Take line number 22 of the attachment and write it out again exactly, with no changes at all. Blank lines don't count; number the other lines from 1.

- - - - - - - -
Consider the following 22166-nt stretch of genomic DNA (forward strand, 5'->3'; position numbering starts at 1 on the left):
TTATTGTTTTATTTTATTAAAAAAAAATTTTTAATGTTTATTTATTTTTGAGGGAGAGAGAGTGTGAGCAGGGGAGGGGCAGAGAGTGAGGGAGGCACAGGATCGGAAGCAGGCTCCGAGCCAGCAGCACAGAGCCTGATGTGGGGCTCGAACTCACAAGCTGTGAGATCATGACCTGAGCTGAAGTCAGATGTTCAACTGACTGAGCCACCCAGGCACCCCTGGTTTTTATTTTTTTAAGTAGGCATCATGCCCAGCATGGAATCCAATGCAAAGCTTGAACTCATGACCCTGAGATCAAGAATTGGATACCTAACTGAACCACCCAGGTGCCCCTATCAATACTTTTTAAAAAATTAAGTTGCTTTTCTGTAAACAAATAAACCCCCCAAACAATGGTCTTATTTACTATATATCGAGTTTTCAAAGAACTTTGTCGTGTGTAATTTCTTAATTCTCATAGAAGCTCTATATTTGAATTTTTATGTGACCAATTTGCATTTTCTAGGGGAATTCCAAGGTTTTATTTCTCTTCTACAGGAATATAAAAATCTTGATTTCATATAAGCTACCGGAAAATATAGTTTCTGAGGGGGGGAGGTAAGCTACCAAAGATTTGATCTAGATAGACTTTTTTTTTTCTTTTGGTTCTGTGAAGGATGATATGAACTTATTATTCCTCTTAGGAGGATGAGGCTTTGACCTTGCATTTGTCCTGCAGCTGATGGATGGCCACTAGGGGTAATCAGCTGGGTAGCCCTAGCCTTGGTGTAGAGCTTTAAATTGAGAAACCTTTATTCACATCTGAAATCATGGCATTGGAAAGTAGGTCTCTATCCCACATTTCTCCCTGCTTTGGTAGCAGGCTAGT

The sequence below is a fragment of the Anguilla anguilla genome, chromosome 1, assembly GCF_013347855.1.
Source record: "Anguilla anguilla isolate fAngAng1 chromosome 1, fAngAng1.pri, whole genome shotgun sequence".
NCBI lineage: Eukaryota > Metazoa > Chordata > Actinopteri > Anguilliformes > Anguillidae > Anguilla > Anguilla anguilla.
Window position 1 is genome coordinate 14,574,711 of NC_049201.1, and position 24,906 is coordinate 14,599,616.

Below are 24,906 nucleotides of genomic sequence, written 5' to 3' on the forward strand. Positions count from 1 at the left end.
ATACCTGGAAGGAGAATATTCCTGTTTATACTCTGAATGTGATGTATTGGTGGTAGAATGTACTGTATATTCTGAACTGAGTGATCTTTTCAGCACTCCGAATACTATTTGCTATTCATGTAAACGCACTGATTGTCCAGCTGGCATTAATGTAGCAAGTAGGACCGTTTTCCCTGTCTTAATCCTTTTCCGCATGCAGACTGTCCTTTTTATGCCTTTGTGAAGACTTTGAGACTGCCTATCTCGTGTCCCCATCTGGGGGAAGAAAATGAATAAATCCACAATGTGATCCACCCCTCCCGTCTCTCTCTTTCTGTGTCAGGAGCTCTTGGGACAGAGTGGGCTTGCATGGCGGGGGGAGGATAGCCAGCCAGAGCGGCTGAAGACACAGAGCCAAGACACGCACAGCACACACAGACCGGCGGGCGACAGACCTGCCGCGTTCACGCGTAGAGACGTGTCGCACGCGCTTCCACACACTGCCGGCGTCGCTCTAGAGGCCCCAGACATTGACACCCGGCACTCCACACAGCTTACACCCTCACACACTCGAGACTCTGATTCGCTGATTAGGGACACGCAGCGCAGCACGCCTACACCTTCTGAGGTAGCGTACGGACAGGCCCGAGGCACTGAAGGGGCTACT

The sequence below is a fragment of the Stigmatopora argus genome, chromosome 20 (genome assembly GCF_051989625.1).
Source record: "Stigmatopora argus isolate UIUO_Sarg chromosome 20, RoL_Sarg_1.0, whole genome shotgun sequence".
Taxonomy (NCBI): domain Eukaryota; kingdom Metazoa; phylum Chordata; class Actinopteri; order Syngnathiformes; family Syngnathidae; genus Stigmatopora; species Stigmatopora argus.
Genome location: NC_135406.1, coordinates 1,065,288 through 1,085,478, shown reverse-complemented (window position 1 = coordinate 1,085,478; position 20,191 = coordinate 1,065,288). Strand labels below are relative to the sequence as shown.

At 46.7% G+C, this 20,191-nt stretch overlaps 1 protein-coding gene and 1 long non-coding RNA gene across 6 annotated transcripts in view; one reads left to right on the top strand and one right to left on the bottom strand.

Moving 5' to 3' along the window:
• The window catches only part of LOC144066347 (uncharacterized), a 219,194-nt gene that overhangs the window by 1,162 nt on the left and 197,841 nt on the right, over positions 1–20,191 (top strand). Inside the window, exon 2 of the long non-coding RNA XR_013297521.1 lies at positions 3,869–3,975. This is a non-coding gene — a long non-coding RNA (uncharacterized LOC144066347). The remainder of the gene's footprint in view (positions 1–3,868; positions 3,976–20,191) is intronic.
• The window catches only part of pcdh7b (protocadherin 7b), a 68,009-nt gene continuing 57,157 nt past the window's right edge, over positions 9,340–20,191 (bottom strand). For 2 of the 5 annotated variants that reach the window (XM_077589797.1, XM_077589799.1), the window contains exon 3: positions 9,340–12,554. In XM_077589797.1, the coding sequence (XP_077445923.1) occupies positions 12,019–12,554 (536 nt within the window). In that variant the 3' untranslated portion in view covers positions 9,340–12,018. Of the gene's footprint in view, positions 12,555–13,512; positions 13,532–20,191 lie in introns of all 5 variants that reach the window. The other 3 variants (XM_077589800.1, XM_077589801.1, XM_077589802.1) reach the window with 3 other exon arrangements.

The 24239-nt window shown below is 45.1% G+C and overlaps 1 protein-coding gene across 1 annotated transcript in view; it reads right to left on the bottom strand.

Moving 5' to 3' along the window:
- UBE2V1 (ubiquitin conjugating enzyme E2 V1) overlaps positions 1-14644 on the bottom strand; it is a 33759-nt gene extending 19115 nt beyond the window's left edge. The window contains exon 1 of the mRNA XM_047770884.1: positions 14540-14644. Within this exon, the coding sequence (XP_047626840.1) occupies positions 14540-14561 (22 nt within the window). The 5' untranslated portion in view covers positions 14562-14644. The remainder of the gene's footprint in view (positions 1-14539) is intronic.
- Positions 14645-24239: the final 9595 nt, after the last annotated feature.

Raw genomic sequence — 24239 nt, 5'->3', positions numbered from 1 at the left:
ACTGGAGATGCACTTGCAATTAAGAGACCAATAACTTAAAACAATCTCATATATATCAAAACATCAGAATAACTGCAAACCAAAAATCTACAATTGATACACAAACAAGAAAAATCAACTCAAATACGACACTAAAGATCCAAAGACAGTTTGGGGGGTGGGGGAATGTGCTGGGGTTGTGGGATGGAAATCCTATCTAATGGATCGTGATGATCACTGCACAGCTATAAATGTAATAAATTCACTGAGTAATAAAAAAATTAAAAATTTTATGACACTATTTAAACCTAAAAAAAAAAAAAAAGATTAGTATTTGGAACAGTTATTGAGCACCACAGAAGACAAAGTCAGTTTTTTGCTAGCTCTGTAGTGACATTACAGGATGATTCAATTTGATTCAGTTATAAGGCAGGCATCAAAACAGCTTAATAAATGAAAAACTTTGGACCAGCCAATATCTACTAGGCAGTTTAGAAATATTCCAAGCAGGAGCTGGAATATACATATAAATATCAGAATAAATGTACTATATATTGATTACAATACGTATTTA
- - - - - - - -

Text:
ACTGGAGATGCACTTGCAATTAAGAGACCAATAACTTAAAACAATCTCATATATATCAAAACATCAGAATAACTGCAAACCAAAAATCTACAATTGATACACAAACAAGAAAAATCAACTCAAATACGACACTAAAGATCCAAAGACAGTTTGGGGGGTGGGGGAATGTGCTGGGGTTGTGGGATGGAAATCCTATCTAATGGATCGTGATGATCACTGCACAGCTATAAATGTAATAAATTCACTGAGTAATAAAAAAATTAAAAATTTTATGACACTATTTAAACCTAAAAAAAAAAAAAAAGATTAGTATTTGGAACAGTTATTGAGCACCACAGAAGACAAAGTCAGTTTTTTGCTAGCTCTGTAGTGACATTACAGGATGATTCAATTTGATTCAGTTATAAGGCAGGCATCAAAACAGCTTAATAAATGAAAAACTTTGGACCAGCCAATATCTACTAGGCAGTTTAGAAATATTCCAAGCAGGAGCTGGAATATACATATAAATATCAGAATAAATGTACTATATATTGATTACAATACGTATTTA